Andrew-flintoff_1423409cIt’s been a sad week for English cricket, with the retirement of the most exciting player since the days of Botham in the 1970’s and 80’s.

Sadly, Andrew ‘Freddy’ Flintoff has been forced to retire due to recurring injury problems. ‘Freddy’, at 32 years old, standing at six foot four and largely built bowling at over 90mph has suffered a series of injuries during his career including knee, back, and foot injuries.

Make no mistake, bowling a cricket ball at 90 mph puts enormous stresses on the body. Adding to that, the fact that the cricket schedule is very brutal, makes it extremely challenging (if not impossible) to dedicate adequate time to the gym to prepare the body for those stresses.

Indeed, I remember my time as a fast (I use the term ‘fast’ loosely) bowler and it is probably the most physically demanding sport I have ever played (and there’s not many I haven’t played).

I can’t help ponder however, whether ‘Freddy’s’ career could have been prolonged. I know from following Freddy’s career that most of his rehab was done with the England team physiotherapist and he also had a number of surgeries along the way.

My own feelings towards the majority of injury prevention and rehabilitation and optimal performance in elite sport could be improved. Some areas of weakness that I see that I feel could be improved are:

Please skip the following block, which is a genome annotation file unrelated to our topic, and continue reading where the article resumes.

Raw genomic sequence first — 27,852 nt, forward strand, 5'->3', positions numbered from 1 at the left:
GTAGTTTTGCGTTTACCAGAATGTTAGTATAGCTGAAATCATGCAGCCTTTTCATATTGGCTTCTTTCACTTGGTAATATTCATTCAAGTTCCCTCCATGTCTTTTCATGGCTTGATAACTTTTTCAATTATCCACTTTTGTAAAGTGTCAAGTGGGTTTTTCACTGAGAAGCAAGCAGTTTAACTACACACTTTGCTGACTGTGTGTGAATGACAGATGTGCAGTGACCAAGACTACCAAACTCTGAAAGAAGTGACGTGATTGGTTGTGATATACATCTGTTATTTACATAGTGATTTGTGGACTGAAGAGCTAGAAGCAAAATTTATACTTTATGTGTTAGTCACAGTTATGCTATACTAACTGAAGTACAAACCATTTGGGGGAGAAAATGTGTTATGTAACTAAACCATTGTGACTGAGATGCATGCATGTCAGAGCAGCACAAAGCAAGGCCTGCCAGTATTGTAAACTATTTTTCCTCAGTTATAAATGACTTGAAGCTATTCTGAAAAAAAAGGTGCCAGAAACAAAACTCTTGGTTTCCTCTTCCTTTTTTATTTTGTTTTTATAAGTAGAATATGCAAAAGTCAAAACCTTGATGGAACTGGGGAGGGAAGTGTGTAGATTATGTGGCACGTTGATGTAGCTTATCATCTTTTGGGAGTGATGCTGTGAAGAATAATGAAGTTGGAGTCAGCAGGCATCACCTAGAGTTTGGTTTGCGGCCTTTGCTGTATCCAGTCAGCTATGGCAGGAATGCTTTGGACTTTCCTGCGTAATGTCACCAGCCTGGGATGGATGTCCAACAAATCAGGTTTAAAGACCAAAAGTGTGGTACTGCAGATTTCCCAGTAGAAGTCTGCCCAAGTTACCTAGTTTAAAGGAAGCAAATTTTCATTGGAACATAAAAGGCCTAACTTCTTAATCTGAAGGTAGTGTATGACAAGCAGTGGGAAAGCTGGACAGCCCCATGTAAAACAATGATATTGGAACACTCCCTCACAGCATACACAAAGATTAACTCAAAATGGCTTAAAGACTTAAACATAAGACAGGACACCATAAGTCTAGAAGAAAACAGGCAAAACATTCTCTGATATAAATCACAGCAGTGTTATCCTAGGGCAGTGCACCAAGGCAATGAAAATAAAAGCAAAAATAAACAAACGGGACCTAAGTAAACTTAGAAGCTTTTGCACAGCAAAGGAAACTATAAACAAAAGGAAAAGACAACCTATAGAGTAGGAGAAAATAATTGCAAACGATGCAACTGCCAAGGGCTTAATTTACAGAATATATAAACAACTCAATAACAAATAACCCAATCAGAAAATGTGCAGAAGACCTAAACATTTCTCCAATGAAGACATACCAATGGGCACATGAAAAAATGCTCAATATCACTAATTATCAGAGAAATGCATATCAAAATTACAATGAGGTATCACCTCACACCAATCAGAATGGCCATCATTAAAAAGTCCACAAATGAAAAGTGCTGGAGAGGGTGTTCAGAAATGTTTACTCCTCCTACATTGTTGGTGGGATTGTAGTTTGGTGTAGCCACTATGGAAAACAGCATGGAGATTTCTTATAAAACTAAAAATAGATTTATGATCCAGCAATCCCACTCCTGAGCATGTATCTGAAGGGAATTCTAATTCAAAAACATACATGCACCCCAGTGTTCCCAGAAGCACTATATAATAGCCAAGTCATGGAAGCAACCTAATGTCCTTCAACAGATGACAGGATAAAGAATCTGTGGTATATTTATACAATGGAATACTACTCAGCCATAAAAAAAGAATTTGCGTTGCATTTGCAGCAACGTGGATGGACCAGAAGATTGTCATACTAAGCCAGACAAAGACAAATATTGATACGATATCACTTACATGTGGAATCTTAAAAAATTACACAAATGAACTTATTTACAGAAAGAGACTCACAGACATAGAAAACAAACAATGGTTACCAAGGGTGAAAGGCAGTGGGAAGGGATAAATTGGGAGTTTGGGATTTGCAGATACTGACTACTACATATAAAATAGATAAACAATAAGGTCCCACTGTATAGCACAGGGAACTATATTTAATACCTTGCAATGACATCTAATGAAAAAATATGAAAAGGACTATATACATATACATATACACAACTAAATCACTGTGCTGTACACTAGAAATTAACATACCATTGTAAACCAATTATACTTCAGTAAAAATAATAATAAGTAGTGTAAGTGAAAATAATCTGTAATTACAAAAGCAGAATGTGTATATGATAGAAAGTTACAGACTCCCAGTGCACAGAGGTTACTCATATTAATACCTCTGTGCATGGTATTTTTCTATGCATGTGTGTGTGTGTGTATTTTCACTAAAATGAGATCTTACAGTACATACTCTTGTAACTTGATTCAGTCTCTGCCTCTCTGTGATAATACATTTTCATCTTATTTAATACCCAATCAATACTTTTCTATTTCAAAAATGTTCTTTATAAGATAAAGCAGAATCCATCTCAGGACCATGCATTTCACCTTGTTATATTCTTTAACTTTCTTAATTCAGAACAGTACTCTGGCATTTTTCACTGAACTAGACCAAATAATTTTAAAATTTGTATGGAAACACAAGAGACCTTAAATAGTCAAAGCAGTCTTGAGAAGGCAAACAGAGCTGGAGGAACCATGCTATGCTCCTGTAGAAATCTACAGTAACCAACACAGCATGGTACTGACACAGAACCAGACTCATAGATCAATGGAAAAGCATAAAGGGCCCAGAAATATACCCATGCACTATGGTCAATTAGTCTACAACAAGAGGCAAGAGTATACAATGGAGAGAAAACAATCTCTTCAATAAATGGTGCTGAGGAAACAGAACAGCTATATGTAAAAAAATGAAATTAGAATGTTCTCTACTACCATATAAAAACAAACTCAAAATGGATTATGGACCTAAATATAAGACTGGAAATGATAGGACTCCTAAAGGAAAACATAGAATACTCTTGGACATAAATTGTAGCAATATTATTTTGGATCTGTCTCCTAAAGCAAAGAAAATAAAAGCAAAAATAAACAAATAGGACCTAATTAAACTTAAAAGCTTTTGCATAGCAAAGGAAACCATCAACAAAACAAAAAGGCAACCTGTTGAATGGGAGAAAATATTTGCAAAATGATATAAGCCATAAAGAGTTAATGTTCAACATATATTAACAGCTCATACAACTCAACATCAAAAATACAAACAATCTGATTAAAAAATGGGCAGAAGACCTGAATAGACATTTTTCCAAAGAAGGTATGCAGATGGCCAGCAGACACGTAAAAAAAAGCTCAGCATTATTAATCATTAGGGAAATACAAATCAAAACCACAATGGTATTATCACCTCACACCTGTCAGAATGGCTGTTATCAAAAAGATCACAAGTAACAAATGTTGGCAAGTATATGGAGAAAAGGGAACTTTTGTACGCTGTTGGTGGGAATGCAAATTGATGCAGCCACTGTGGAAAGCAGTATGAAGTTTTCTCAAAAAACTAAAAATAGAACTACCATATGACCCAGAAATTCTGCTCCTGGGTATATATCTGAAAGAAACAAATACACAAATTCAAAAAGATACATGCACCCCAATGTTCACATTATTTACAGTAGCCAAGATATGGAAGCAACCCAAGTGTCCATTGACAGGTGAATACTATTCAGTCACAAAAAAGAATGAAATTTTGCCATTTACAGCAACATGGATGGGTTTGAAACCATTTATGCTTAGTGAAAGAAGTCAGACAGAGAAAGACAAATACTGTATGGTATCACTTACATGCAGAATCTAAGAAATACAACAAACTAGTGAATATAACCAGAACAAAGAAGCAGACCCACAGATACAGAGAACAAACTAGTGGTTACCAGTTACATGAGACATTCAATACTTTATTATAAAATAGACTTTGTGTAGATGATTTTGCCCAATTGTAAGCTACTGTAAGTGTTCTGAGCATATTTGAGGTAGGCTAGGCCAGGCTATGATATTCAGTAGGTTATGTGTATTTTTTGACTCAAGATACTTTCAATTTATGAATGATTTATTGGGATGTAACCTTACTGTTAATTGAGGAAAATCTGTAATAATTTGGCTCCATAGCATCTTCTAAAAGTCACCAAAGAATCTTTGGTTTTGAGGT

• The use of fixed resistance (strength) machines
  • Lack of understanding of the mechanisms of the core
  • Overuse of training individual muscles rather than training sport specific Primal Pattern® Movements
  • A bias towards the treatment of injuries rather than finding the causes of injuries
  • Poor nutritional advice and use of sponsors ‘nutritional’ products
  • Lack of understanding between the gap between being pain free and end-stage rehabilitation to avoid future injury. This often leads to a return to strength and conditioning and/or competition too early.

I’m not criticising anyone involved in Freddy’s conditioning. I know how much stress his large body has gone through and how little time during the in-season there is to condition the body.

Tune in next time to see what I believe should be considered when rehabilitating sports injuries.